Over the city of Gondor doubt and great dread had hung.
Fair weather and clear sun had seemed but a mockery to
men whose days held little hope, and who looked each
morning for news of doom. Their lord was dead and
burned, dead lay the King of Rohan in their citadel, and
the new king that had come to them in the night was gone
again to a war with powers too dark and terrible for any
might or valour to conquer. And no news came. After the
host left Morgulvale and took the northward road beneath
the shadow of the mountains no messenger had returned
nor any rumour of what was passing in the brooding East.
When the Captains were but two days gone, the Lady
Éowyn bade the women who tended her to bring her
raiment, and she would not be gainsaid, but rose; and when
they had clothed her and set her arm in a sling of linen,
she went to the Warden of the Houses of Healing.
'Sir,' she said, 'I am in great unrest, and I cannot lie
longer in sloth.'
'Lady,' he answered, 'you are not yet healed, and I was
commanded to tend you with especial care. You should
not have risen from your bed for seven days yet, or so I
was bidden. I beg you to go back.'
'I am healed,' she said, 'healed at least in body, save
my left arm only, and that is at ease. But I shall sicken
anew, if there is naught that I can do. Are there no tidings
of war? The women can tell me nothing.'
'There are no tidings,' said the Warden, 'save that the
Lords have ridden to Morgul-vale; and men say that the
new captain out of the North is their chief. A great lord
is that, and a healer; and it is a thing passing strange to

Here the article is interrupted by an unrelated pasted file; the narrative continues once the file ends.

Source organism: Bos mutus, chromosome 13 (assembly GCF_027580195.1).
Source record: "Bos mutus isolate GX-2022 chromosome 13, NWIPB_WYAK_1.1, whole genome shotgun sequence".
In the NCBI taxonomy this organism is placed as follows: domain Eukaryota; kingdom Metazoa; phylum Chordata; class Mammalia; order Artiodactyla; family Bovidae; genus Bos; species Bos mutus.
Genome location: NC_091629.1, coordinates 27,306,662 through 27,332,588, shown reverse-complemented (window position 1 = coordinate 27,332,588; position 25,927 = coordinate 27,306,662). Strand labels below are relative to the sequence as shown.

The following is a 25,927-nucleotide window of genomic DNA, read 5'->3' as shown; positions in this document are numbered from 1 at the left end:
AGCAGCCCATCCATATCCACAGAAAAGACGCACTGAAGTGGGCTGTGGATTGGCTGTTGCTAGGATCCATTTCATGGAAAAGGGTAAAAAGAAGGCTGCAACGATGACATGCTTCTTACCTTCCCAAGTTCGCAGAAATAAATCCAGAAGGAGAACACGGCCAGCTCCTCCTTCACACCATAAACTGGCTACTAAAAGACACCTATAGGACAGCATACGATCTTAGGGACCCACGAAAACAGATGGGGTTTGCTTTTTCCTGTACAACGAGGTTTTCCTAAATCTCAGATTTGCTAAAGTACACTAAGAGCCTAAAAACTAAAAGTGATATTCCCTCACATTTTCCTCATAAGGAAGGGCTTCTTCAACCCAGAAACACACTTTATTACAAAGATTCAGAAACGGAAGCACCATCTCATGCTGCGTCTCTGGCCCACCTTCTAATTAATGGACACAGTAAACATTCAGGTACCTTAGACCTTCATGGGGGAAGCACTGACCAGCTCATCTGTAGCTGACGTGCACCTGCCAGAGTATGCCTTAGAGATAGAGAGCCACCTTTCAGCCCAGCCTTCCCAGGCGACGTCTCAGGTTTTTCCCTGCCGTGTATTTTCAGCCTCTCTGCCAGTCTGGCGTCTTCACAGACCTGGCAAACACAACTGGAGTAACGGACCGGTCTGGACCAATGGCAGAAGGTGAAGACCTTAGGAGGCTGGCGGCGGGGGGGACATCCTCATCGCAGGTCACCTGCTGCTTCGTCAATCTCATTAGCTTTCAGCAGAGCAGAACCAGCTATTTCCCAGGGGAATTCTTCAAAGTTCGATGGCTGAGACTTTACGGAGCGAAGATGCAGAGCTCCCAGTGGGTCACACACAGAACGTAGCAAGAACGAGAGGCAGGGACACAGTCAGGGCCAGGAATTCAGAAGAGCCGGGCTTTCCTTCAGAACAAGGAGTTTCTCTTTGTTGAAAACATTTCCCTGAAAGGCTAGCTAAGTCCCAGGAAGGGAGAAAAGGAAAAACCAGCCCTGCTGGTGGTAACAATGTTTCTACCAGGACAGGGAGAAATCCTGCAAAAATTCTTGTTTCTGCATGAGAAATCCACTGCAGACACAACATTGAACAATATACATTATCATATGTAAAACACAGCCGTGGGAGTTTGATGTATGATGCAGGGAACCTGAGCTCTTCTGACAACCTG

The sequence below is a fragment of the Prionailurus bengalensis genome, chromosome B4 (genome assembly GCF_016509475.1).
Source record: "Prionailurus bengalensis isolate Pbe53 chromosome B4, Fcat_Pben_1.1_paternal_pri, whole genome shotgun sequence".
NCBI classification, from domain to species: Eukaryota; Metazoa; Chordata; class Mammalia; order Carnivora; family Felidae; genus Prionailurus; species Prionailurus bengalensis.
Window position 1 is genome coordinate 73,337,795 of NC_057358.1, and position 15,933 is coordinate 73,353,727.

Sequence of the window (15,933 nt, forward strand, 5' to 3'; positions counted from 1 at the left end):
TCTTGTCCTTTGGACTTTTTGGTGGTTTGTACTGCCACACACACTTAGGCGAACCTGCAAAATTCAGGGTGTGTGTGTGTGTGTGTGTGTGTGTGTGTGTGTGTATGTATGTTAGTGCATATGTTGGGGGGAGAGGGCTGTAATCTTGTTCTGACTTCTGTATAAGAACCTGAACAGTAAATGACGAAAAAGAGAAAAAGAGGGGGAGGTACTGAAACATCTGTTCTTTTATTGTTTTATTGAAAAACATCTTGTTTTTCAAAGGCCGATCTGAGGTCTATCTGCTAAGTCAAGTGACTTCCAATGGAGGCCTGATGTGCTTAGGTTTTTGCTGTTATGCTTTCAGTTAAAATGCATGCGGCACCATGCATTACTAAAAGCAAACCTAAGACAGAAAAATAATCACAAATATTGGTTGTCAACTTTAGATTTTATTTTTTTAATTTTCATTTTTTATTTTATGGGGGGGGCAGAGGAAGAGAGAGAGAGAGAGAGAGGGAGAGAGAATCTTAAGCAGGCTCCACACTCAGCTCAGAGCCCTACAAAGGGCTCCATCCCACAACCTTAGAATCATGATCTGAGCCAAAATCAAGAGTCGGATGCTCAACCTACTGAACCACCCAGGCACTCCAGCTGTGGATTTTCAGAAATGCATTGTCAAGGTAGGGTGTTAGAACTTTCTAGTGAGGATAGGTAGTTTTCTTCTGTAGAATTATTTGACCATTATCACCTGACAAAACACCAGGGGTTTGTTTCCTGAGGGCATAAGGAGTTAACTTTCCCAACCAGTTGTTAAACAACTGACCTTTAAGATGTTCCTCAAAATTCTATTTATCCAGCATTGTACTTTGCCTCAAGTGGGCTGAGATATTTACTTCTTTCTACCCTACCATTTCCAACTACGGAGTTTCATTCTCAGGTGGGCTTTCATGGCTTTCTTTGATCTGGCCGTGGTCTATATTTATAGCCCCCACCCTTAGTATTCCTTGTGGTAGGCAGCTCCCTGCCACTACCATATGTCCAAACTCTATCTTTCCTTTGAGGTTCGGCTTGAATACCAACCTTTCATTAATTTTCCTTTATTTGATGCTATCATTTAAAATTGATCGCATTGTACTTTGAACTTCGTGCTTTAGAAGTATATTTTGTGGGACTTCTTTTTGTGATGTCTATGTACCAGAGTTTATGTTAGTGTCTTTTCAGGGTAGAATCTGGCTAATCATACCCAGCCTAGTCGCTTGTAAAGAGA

me that the healing hand should also wield the sword. It
is not thus in Gondor now, though once it was so, if old
tales be true. But for long years we healers have only
sought to patch the rents made by the men of swords.
Though we should still have enough to do without them:
the world is full enough of hurts and mischances without
wars to multiply them.'
'It needs but one foe to breed a war, not two, Master
Warden,' answered Éowyn. 'And those who have not
swords can still die upon them. Would you have the folk
of Gondor gather you herbs only, when the Dark Lord
gathers armies? And it is not always good to be healed in
body. Nor is it always evil to die in battle, even in bitter
pain. Were I permitted, in this dark hour I would choose
The Warden looked at her. Tall she stood there, her
eyes bright in her white face, her hand clenched as she
turned and gazed out of his window that opened to the
East. He sighed and shook his head. After a pause she
turned to him again.
'Is there no deed to do?' she said. 'Who commands in
'I do not rightly know,' he answered. 'Such things are
not my care. There is a marshal over the Riders of Rohan;
and the Lord Húrin, I am told, commands the men of
Gondor. But the Lord Faramir is by right the Steward of
'Where can I find him?'
'In this house, Lady. He was sorely hurt, but is now
set again on the way to health. But I do know know---'
'Will you not bring me to him? Then you will know.'